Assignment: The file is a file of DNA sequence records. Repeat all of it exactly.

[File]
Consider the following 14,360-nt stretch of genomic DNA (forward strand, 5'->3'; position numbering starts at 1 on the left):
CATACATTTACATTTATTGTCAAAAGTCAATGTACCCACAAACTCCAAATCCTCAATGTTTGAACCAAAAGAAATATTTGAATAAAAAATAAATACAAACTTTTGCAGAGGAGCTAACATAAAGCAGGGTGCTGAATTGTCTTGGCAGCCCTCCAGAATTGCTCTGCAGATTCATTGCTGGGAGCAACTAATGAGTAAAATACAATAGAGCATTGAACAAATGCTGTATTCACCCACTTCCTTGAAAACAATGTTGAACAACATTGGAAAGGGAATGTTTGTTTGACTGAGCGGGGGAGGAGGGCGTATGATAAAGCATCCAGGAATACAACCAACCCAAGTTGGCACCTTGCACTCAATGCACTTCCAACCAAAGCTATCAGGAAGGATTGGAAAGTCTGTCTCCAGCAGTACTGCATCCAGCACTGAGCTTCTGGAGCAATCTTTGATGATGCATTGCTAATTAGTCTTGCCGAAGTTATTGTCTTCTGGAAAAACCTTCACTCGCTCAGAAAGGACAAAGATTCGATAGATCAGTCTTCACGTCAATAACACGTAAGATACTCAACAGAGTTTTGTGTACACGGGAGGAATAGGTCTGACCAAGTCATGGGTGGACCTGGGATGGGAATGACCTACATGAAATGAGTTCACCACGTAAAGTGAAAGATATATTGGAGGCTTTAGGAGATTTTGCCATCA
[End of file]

Consider the following 14,360-nt stretch of genomic DNA (forward strand, 5'->3'; position numbering starts at 1 on the left):
CATACATTTACATTTATTGTCAAAAGTCAATGTACCCACAAACTCCAAATCCTCAATGTTTGAACCAAAAGAAATATTTGAATAAAAAATAAATACAAACTTTTGCAGAGGAGCTAACATAAAGCAGGGTGCTGAATTGTCTTGGCAGCCCTCCAGAATTGCTCTGCAGATTCATTGCTGGGAGCAACTAATGAGTAAAATACAATAGAGCATTGAACAAATGCTGTATTCACCCACTTCCTTGAAAACAATGTTGAACAACATTGGAAAGGGAATGTTTGTTTGACTGAGCGGGGGAGGAGGGCGTATGATAAAGCATCCAGGAATACAACCAACCCAAGTTGGCACCTTGCACTCAATGCACTTCCAACCAAAGCTATCAGGAAGGATTGGAAAGTCTGTCTCCAGCAGTACTGCATCCAGCACTGAGCTTCTGGAGCAATCTTTGATGATGCATTGCTAATTAGTCTTGCCGAAGTTATTGTCTTCTGGAAAAACCTTCACTCGCTCAGAAAGGACAAAGATTCGATAGATCAGTCTTCACGTCAATAACACGTAAGATACTCAACAGAGTTTTGTGTACACGGGAGGAATAGGTCTGACCAAGTCATGGGTGGACCTGGGATGGGAATGACCTACATGAAATGAGTTCACCACGTAAAGTGAAAGATATATTGGAGGCTTTAGGAGATTTTGCCATCA